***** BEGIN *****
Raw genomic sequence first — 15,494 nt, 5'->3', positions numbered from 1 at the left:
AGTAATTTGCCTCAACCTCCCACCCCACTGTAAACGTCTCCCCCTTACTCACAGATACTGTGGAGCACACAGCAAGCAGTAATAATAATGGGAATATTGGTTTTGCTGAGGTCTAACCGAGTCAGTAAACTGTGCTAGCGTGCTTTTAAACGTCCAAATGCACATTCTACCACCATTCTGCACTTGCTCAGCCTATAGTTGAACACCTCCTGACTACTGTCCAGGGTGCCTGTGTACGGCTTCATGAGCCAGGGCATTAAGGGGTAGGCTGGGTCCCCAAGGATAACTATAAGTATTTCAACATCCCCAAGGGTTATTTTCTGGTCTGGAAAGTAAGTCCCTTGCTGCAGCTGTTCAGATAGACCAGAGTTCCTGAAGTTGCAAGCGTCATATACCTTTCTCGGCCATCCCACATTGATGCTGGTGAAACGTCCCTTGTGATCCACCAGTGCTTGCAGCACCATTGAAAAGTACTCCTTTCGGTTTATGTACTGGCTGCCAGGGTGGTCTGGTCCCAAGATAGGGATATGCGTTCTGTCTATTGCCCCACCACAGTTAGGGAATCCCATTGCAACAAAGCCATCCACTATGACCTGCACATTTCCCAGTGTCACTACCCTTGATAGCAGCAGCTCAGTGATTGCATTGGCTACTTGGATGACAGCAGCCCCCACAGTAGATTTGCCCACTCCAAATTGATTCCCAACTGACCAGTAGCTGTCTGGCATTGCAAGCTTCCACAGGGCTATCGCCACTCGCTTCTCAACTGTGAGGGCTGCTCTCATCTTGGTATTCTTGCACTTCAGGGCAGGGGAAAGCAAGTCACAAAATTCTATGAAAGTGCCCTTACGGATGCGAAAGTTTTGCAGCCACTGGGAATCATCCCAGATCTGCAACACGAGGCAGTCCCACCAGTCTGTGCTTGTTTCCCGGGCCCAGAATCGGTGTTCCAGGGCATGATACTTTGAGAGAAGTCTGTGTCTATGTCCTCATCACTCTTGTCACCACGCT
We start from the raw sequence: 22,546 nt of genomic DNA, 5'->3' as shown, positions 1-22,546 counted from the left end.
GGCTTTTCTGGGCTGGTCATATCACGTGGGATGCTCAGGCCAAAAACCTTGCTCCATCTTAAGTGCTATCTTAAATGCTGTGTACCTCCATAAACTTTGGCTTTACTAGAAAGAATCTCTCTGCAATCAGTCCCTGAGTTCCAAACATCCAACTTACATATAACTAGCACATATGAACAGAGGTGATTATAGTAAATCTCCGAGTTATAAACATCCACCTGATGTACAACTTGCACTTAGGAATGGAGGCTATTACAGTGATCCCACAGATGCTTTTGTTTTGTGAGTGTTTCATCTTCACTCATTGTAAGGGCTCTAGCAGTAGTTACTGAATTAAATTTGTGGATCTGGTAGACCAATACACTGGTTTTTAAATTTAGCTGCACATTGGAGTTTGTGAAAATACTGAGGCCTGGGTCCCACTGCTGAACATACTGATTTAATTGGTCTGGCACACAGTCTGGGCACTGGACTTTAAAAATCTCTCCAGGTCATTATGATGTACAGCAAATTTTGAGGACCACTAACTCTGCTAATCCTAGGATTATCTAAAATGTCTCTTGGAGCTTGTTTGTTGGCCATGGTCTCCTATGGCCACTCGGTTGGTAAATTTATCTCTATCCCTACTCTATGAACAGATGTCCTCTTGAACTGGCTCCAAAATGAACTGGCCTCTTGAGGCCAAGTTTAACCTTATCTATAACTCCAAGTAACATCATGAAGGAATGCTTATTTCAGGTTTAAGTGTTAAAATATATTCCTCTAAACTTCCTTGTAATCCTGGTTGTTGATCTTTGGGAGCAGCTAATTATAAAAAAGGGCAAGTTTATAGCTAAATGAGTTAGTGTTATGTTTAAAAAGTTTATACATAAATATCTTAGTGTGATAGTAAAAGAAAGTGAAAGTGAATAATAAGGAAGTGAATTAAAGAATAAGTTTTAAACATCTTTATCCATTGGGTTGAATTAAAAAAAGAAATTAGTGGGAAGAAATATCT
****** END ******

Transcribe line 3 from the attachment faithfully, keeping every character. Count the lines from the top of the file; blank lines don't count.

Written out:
We start from the raw sequence: 22,546 nt of genomic DNA, 5'->3' as shown, positions 1-22,546 counted from the left end.